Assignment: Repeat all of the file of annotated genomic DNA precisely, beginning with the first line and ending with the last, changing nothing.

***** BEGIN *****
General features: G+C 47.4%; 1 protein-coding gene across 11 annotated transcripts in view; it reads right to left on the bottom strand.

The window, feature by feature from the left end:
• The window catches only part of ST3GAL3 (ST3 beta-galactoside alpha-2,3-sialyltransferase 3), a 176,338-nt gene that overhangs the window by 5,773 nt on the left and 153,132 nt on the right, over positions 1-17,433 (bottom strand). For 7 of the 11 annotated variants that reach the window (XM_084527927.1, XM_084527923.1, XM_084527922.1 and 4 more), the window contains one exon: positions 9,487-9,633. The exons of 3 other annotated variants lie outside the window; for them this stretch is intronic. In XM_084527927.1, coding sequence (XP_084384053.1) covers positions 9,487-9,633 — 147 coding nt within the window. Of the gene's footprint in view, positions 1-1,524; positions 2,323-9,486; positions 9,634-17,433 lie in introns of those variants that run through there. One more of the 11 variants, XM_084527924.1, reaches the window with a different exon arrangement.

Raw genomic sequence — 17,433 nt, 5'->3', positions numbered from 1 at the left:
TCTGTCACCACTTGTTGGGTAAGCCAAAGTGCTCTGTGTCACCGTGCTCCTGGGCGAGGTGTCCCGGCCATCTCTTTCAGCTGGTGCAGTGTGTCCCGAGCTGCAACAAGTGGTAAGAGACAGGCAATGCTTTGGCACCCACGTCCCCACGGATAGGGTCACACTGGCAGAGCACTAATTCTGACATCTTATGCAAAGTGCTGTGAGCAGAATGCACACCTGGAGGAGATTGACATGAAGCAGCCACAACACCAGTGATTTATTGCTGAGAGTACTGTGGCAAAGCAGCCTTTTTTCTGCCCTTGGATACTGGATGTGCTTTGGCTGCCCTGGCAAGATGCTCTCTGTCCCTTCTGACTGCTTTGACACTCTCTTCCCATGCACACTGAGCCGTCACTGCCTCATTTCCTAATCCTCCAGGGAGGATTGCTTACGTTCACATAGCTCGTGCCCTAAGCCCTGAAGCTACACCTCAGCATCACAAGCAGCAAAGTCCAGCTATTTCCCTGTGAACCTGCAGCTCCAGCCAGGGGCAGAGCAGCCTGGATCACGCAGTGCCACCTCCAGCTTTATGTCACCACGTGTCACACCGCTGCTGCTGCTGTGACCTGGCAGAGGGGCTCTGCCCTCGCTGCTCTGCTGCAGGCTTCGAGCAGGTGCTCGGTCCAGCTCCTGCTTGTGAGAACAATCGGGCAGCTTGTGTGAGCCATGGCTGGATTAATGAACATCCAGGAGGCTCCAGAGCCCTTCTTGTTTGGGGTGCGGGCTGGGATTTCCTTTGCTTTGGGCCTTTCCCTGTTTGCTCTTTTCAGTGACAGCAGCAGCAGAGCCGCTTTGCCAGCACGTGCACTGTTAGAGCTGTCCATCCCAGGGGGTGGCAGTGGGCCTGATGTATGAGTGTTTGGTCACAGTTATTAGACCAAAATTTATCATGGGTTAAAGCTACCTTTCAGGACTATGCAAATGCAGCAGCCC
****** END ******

General features: G+C 47.4%; 1 protein-coding gene across 11 annotated transcripts in view; it reads right to left on the bottom strand.

The window, feature by feature from the left end:
• The window catches only part of ST3GAL3 (ST3 beta-galactoside alpha-2,3-sialyltransferase 3), a 176,338-nt gene that overhangs the window by 5,773 nt on the left and 153,132 nt on the right, over positions 1-17,433 (bottom strand). For 7 of the 11 annotated variants that reach the window (XM_084527927.1, XM_084527923.1, XM_084527922.1 and 4 more), the window contains one exon: positions 9,487-9,633. The exons of 3 other annotated variants lie outside the window; for them this stretch is intronic. In XM_084527927.1, coding sequence (XP_084384053.1) covers positions 9,487-9,633 — 147 coding nt within the window. Of the gene's footprint in view, positions 1-1,524; positions 2,323-9,486; positions 9,634-17,433 lie in introns of those variants that run through there. One more of the 11 variants, XM_084527924.1, reaches the window with a different exon arrangement.

Raw genomic sequence — 17,433 nt, 5'->3', positions numbered from 1 at the left:
TCTGTCACCACTTGTTGGGTAAGCCAAAGTGCTCTGTGTCACCGTGCTCCTGGGCGAGGTGTCCCGGCCATCTCTTTCAGCTGGTGCAGTGTGTCCCGAGCTGCAACAAGTGGTAAGAGACAGGCAATGCTTTGGCACCCACGTCCCCACGGATAGGGTCACACTGGCAGAGCACTAATTCTGACATCTTATGCAAAGTGCTGTGAGCAGAATGCACACCTGGAGGAGATTGACATGAAGCAGCCACAACACCAGTGATTTATTGCTGAGAGTACTGTGGCAAAGCAGCCTTTTTTCTGCCCTTGGATACTGGATGTGCTTTGGCTGCCCTGGCAAGATGCTCTCTGTCCCTTCTGACTGCTTTGACACTCTCTTCCCATGCACACTGAGCCGTCACTGCCTCATTTCCTAATCCTCCAGGGAGGATTGCTTACGTTCACATAGCTCGTGCCCTAAGCCCTGAAGCTACACCTCAGCATCACAAGCAGCAAAGTCCAGCTATTTCCCTGTGAACCTGCAGCTCCAGCCAGGGGCAGAGCAGCCTGGATCACGCAGTGCCACCTCCAGCTTTATGTCACCACGTGTCACACCGCTGCTGCTGCTGTGACCTGGCAGAGGGGCTCTGCCCTCGCTGCTCTGCTGCAGGCTTCGAGCAGGTGCTCGGTCCAGCTCCTGCTTGTGAGAACAATCGGGCAGCTTGTGTGAGCCATGGCTGGATTAATGAACATCCAGGAGGCTCCAGAGCCCTTCTTGTTTGGGGTGCGGGCTGGGATTTCCTTTGCTTTGGGCCTTTCCCTGTTTGCTCTTTTCAGTGACAGCAGCAGCAGAGCCGCTTTGCCAGCACGTGCACTGTTAGAGCTGTCCATCCCAGGGGGTGGCAGTGGGCCTGATGTATGAGTGTTTGGTCACAGTTATTAGACCAAAATTTATCATGGGTTAAAGCTACCTTTCAGGACTATGCAAATGCAGCAGCCC